Meimei Li, Advanced Materials and Manufacturing Technologies at Argonne National Laboratory

Bo Feng, Fast Reactor Program at Argonne National Laboratory

Patricia Paviet, Molten Salt Reactor Program at Pacific Northwest National Laboratory ​

There's no script, so bring your questions!

The purpose of this periodic advanced reactor stakeholder meetings is to share information and discuss topics releated to the development and licensing of advance reactors with the nuclear industry and other stakeholders.

The meeting notice can be found at the following link:
The purposed of this meeting is to discuss with the nuclear industry issues related to the NEI 21-07, Revision 0, "Technology Inclusive Guidance for Non-Light Water Reactors Safety Analysis Report Content for applicants Utilizing NEI 18-04 Methodology." Revision )-B of this document is available in ADAMS at Accession No. ML 21343A292.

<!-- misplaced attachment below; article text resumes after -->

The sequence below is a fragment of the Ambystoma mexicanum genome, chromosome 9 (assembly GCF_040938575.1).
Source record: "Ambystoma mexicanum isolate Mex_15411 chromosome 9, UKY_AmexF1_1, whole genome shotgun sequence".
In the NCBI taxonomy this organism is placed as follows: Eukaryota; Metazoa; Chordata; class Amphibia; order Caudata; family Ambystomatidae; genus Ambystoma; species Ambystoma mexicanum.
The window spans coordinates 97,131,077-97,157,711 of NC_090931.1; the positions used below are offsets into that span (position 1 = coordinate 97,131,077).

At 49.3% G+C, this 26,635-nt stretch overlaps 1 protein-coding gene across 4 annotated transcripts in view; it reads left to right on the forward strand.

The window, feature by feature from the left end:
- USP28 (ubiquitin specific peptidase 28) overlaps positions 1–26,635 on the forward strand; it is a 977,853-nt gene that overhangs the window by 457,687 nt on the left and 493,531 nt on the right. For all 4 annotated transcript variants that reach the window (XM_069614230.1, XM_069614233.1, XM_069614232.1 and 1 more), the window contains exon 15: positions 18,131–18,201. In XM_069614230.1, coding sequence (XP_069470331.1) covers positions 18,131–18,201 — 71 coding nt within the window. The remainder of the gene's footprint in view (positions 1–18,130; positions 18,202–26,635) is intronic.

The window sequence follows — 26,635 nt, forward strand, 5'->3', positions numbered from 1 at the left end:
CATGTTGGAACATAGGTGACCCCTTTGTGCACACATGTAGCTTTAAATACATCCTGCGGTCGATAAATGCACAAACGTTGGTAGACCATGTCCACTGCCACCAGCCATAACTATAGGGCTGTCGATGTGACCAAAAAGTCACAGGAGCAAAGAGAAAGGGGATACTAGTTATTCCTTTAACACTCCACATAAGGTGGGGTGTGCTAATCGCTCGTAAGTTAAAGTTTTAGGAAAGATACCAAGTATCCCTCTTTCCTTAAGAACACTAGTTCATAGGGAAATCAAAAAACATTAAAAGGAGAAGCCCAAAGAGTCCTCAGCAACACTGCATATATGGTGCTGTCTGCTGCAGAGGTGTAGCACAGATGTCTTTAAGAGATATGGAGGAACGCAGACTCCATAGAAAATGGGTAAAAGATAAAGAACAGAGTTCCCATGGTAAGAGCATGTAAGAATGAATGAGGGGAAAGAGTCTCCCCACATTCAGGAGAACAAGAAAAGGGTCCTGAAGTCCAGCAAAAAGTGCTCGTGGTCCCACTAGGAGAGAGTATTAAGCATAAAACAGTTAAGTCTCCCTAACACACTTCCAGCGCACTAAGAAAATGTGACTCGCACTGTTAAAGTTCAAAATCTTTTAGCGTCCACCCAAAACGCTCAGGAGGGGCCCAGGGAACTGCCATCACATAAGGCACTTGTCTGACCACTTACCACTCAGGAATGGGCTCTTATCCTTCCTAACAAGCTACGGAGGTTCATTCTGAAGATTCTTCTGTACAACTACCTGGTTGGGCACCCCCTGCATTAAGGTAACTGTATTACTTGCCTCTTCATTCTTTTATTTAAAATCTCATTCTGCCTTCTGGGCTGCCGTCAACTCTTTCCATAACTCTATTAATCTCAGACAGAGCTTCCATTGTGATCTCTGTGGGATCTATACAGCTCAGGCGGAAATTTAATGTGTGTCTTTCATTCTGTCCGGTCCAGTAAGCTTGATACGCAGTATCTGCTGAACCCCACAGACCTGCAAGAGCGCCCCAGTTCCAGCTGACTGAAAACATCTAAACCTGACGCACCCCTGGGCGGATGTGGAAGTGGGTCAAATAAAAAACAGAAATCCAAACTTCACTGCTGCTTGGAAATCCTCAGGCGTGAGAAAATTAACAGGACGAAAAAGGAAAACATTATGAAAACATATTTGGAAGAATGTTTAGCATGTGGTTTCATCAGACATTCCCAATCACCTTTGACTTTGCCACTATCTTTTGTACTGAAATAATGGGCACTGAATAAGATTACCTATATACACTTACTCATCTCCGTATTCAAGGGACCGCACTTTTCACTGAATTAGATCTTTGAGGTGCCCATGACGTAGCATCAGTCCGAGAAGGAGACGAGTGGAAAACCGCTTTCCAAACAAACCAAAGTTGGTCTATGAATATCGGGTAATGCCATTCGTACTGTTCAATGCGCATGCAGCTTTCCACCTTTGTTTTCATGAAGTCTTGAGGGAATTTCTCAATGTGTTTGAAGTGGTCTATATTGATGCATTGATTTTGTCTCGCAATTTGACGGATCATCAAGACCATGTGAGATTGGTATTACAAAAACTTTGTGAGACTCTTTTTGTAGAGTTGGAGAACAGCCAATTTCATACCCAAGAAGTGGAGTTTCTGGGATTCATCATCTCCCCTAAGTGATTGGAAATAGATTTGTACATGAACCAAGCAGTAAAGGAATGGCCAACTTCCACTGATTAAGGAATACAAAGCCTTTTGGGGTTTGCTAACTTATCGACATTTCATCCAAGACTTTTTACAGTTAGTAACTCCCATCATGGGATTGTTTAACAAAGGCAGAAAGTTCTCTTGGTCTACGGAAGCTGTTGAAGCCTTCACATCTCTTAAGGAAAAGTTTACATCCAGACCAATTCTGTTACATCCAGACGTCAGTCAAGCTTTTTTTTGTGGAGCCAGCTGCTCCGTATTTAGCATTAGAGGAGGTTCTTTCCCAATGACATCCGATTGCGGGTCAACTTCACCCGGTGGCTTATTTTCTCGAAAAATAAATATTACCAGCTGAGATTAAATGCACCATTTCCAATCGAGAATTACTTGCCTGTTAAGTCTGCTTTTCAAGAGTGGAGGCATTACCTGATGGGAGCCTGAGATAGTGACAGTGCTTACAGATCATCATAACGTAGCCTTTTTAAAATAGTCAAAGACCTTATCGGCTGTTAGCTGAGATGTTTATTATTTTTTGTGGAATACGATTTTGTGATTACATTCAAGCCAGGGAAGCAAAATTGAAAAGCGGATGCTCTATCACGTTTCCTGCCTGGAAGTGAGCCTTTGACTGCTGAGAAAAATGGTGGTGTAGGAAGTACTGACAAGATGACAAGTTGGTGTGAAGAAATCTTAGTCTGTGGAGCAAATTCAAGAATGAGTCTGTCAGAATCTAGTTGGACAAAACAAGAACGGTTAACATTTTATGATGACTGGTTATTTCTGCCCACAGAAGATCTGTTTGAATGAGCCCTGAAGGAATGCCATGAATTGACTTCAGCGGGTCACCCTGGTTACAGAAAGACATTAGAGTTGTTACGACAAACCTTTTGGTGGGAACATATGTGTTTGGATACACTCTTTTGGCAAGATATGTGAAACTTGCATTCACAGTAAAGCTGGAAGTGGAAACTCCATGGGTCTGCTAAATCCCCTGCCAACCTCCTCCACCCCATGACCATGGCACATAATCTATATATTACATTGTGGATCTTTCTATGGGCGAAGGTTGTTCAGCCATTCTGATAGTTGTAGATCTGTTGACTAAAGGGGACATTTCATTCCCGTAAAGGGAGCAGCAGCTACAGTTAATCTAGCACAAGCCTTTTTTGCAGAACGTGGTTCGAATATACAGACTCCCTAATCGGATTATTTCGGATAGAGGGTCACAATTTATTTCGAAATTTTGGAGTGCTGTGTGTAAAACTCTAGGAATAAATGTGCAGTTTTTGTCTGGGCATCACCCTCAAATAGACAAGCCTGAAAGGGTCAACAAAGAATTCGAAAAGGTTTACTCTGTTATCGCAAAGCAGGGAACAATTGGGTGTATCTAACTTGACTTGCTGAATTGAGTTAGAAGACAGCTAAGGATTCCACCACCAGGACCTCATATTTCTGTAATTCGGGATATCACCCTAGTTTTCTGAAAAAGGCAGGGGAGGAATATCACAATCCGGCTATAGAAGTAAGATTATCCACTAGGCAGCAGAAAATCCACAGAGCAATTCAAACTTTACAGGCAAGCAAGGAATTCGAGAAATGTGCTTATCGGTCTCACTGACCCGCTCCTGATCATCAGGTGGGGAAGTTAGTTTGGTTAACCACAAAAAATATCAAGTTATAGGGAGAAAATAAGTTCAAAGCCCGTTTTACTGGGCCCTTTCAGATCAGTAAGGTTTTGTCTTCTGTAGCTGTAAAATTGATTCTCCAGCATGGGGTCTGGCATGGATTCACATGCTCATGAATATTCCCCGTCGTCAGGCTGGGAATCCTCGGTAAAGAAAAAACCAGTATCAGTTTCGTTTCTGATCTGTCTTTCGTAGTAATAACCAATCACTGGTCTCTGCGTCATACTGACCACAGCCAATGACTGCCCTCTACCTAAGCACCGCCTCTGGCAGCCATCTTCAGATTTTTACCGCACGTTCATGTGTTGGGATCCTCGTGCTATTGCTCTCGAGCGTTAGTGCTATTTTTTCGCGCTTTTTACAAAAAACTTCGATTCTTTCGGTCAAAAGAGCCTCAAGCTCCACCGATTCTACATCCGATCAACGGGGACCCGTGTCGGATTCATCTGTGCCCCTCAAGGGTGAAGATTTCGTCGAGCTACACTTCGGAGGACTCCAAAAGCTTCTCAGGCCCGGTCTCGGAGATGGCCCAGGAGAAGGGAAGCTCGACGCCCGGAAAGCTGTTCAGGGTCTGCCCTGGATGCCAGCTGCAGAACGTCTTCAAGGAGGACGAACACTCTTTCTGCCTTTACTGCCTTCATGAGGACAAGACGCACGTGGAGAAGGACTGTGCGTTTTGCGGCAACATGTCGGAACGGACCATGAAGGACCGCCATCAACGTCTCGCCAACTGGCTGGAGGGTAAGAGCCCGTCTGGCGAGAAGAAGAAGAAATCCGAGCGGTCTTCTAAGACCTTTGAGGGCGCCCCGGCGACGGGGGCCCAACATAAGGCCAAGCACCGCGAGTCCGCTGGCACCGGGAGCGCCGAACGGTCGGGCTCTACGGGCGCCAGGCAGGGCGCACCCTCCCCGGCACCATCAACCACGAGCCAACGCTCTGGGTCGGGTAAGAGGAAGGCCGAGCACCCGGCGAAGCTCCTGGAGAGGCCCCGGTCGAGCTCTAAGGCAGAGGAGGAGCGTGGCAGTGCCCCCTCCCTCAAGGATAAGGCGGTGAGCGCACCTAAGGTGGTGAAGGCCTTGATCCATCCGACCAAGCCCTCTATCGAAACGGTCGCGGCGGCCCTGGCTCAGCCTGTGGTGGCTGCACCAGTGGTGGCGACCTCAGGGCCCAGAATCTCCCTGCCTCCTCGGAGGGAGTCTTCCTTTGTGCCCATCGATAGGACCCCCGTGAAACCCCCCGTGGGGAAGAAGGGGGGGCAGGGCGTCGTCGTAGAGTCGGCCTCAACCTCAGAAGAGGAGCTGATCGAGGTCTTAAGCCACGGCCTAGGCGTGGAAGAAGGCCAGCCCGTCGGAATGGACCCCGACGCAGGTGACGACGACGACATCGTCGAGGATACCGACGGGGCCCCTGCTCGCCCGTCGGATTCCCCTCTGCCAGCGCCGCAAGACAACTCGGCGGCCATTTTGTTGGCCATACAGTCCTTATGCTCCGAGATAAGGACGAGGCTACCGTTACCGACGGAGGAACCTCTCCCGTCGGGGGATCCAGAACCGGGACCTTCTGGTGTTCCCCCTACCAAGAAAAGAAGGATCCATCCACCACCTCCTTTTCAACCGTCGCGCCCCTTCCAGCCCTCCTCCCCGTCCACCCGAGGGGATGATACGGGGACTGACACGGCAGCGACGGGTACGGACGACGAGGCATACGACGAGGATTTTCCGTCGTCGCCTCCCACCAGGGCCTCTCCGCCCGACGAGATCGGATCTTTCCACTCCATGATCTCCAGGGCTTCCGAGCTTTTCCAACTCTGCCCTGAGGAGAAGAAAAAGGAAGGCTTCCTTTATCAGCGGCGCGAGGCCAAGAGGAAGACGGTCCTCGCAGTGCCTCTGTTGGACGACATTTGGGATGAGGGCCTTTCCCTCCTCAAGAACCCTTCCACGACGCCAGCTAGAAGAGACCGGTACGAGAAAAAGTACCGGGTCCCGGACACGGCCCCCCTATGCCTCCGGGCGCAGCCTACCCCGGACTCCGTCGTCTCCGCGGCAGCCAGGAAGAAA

The meeting notice can be found at the following link:
In recent years, micro-reactor concepts have attracted increasing attention in the nuclear industry due to the market demand for flexible, reliable, and sustainable power and heat on-site for industrial or federal installations or remote communities. Micro-reactor AGile Non-nuclear Experimental Test-bed (MAGNET) is at Idaho National Laboratory (INL) with an initial focus on the thermal and structural performance of heat pipe cooled micro-reactors. System Analysis Module (SAM) code is a multi-dimensional modern software tool provided by Argonne National Laboratory (ANL). This webinar will review the designs of heat-pipe micro reactors, steady-state and transient simulation of MAGNET by SAM, to explore the performance limit by heat transfer and temperature distribution.

Don’t miss NEI's International Uranium Fuel Seminar at the Westin Savannah Nov. 7-9. It is a prime networking opportunity for nuclear fuel and utility leaders.
Explore the issues impacting the nuclear fuel cycle by attending two half-day sessions on fuel policy, markets, and trade issues, as well as plenty of networking opportunities.

Conference Webpage: